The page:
The researchers also found that the APOE-4 form of the gene, which has long been linked to an increased risk of Alzheimer's disease, is not a risk factor in Parkinson's disease.
A report of the findings appears this week in the June issue of the journal Neurology.
"It basically shows that neurodegenerative diseases may differ in significant risk factors, contrary to prevailing views," said lead author Dr. Xuemei Huang, assistant professor of neurology in UNC's School of Medicine.
The gene APOE refers to apoliprotein E, which takes three forms, or alleles: APOE-2, -3 and -4. These and other APO genes transcribe apolipoproteins, protein particles involved in lipid metabolism that shuttle these fatty acids, including cholesterol, through the body. "APOE-4 is a major susceptibility gene for sporadic and familial Alzheimer's disease and has been associated with poor clinical outcome in people with acute head injury and stroke," Huang said. "In the brain, apolipoprotein E-4 may be involved in neuron repair and in the removal of dead cells, so if you have APOE-4, you may be at higher risk of Alzheimer's disease or poor recovery from stroke and brain injury."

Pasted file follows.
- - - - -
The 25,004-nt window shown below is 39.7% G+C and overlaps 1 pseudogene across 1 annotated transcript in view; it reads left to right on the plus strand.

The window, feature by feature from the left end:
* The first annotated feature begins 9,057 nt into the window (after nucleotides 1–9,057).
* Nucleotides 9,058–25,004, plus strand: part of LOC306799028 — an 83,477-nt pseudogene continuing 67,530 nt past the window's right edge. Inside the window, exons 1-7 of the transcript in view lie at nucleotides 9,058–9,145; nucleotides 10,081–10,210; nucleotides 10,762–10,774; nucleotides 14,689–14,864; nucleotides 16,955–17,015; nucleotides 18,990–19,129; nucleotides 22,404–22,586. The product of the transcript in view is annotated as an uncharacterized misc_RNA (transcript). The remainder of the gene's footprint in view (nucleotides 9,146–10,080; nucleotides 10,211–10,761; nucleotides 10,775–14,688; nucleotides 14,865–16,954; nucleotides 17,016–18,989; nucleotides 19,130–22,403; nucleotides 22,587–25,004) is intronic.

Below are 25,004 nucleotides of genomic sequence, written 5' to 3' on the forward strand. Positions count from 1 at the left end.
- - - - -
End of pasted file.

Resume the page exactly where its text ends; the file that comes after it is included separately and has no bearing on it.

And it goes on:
On the other hand, APOE-2 seems to occur with lower frequency in people with Alzheimer's disease and is linked with late onset of that disease's symptoms. The APOE type is linked to longevity and is more likely to be found in centenarians, she added. Thus, APOE-4 was perceived as the "bad guy" in neurological diseases, while APOE-2 was thought the "good guy."
"Although most people in the field believed this, the results of individual studies generally